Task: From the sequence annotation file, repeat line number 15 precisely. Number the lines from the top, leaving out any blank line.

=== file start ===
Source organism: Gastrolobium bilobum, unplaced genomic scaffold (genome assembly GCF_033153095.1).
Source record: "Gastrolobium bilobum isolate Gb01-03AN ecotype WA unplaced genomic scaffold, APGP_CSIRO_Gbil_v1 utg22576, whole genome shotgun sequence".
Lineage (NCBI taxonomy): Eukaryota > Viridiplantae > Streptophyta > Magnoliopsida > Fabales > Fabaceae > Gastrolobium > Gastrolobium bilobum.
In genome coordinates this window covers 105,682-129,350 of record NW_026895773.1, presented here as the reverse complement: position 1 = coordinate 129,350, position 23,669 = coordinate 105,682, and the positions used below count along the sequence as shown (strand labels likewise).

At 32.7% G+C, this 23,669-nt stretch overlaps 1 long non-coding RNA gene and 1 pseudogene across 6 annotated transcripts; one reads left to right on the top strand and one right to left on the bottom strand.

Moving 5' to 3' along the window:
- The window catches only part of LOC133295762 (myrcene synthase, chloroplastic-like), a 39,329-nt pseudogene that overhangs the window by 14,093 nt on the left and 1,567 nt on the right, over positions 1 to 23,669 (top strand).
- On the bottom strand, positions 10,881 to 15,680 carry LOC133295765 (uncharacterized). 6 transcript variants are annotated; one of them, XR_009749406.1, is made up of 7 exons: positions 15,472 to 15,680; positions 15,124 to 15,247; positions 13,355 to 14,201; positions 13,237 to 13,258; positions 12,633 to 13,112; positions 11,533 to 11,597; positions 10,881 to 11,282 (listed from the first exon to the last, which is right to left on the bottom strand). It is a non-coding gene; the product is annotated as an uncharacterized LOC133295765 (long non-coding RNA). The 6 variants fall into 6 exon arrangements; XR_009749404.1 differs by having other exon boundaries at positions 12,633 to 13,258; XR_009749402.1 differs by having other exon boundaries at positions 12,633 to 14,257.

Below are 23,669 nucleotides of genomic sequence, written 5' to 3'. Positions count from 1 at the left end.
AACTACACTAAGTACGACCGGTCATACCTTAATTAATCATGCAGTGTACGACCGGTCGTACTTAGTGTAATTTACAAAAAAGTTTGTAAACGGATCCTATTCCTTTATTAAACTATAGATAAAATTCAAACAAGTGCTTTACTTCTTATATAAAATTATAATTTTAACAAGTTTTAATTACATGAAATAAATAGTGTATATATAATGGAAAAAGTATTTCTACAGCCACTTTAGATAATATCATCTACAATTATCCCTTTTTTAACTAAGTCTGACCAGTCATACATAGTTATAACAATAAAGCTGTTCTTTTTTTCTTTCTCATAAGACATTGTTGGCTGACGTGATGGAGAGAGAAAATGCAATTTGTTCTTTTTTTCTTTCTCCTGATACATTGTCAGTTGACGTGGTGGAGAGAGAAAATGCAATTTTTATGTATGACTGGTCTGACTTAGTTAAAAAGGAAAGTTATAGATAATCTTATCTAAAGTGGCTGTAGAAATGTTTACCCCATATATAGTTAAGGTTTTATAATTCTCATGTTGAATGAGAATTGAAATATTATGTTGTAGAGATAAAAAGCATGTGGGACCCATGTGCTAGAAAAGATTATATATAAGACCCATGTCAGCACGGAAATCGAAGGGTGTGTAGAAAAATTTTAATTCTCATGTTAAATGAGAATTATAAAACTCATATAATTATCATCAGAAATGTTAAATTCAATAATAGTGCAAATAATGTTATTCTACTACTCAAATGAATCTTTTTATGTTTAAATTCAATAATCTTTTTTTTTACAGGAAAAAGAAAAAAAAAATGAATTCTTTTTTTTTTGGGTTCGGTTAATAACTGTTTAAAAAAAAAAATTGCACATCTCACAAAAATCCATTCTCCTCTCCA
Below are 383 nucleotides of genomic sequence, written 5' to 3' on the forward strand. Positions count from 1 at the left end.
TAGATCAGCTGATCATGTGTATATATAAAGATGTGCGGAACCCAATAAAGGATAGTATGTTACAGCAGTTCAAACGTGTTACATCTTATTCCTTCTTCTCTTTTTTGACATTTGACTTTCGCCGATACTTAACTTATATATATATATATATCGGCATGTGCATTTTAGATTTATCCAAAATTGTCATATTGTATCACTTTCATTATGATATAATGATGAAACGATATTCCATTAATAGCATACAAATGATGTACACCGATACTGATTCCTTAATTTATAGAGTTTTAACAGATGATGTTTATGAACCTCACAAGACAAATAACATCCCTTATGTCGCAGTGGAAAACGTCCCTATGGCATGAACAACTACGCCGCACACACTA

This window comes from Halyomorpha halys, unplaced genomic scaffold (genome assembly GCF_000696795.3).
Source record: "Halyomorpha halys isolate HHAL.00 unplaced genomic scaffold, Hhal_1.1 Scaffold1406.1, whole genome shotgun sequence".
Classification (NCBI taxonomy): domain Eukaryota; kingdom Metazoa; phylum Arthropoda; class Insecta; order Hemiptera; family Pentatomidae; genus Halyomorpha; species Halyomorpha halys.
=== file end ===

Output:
Classification (NCBI taxonomy): domain Eukaryota; kingdom Metazoa; phylum Arthropoda; class Insecta; order Hemiptera; family Pentatomidae; genus Halyomorpha; species Halyomorpha halys.